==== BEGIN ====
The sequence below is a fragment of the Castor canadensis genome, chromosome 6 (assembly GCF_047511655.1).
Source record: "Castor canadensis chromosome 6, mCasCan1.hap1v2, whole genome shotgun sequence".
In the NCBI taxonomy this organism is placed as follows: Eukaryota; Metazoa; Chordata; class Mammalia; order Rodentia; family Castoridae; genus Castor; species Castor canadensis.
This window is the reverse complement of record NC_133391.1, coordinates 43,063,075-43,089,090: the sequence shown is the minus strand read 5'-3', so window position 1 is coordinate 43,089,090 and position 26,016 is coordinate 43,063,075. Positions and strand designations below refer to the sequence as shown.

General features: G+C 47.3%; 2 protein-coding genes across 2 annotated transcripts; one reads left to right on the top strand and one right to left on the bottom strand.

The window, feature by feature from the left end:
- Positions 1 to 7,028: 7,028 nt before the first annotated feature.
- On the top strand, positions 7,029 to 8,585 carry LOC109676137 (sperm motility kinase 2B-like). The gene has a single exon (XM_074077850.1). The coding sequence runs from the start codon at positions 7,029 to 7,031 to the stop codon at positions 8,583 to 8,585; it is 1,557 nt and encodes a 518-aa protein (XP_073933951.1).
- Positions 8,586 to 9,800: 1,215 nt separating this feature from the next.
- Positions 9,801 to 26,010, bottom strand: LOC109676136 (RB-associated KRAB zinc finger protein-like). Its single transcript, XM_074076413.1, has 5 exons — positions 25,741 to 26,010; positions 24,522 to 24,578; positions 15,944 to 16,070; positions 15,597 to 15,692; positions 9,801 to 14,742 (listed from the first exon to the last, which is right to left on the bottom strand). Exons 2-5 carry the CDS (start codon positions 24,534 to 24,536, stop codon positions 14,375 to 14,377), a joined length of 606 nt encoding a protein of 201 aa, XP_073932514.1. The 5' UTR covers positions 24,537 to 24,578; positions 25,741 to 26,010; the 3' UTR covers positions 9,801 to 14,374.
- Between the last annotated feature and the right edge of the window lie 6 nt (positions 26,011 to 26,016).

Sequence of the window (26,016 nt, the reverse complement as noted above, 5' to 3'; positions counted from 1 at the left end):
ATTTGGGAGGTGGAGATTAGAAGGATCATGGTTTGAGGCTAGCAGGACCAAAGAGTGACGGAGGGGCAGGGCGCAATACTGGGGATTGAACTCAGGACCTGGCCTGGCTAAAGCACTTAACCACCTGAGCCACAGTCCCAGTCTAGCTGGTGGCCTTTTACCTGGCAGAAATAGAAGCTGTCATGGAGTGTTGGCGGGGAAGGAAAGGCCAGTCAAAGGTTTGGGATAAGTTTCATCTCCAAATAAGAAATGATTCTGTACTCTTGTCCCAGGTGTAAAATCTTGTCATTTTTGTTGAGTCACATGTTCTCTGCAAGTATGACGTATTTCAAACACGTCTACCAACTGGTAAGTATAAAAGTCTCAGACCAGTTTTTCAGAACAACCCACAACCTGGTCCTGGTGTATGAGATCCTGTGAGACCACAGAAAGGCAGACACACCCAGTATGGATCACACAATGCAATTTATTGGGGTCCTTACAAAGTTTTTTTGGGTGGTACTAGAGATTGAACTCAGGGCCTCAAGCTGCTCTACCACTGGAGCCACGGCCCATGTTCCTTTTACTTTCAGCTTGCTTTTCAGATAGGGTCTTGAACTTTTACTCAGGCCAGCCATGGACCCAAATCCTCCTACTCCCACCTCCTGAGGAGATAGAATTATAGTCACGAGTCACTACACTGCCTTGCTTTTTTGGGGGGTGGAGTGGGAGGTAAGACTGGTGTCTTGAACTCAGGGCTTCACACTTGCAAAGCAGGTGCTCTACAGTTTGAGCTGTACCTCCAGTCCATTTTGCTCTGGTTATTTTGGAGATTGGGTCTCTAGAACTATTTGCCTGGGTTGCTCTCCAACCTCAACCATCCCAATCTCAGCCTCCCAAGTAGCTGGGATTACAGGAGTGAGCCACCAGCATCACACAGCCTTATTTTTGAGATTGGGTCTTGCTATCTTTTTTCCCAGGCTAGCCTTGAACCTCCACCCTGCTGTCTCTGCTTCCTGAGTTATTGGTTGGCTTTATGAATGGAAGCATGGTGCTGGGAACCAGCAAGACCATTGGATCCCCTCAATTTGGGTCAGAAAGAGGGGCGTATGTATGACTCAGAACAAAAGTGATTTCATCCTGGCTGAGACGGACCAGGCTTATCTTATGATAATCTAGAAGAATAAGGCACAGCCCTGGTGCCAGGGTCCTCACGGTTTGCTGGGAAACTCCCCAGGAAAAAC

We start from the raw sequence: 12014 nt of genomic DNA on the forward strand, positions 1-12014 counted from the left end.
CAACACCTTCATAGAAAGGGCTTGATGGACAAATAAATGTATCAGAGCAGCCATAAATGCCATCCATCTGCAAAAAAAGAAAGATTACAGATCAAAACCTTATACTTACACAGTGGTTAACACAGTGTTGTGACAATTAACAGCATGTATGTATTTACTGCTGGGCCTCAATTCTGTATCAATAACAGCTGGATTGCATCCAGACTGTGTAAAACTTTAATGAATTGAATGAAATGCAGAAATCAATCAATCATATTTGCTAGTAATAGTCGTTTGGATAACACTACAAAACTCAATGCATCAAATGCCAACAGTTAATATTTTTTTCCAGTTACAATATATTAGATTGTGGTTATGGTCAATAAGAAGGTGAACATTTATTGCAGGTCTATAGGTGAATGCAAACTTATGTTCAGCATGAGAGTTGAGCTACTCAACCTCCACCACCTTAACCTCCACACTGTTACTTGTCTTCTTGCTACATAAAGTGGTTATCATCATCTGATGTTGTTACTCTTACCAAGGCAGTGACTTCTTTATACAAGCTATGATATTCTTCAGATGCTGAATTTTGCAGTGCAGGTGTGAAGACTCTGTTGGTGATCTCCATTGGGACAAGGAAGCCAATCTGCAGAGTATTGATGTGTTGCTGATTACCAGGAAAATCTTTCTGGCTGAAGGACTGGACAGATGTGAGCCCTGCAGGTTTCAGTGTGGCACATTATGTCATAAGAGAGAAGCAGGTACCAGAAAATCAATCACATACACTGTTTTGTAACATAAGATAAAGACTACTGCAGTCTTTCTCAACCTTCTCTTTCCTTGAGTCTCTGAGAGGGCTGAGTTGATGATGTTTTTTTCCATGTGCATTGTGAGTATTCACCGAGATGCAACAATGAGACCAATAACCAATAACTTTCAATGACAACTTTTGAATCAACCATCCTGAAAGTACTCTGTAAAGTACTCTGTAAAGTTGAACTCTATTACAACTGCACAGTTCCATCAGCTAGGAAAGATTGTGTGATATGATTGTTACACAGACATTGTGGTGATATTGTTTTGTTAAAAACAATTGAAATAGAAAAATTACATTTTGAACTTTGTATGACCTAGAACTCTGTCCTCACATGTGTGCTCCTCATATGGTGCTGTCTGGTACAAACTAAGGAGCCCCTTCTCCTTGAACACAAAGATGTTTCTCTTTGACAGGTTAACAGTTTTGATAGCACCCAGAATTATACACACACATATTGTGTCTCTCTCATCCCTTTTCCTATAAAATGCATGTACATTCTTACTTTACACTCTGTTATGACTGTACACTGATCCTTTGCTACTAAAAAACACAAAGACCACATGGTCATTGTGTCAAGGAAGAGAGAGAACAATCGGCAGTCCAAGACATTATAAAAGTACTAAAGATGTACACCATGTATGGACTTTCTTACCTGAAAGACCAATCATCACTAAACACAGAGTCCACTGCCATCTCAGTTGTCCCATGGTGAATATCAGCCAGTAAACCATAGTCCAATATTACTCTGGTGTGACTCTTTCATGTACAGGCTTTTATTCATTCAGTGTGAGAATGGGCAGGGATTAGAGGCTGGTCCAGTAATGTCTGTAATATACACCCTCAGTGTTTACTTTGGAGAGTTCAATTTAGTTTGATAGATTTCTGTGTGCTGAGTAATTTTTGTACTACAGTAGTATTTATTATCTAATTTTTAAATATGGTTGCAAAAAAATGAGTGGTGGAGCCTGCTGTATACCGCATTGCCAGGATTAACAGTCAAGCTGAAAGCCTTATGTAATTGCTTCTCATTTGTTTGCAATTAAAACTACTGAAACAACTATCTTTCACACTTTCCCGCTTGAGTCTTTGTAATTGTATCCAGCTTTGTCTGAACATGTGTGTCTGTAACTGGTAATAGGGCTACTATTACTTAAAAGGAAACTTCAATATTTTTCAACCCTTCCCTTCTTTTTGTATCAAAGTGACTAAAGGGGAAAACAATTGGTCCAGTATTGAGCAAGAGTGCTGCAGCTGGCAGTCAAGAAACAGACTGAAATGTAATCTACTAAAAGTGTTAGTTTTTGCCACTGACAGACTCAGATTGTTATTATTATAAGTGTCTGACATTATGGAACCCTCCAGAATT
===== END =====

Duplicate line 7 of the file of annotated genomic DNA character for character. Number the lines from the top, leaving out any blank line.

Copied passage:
- Positions 1 to 7,028: 7,028 nt before the first annotated feature.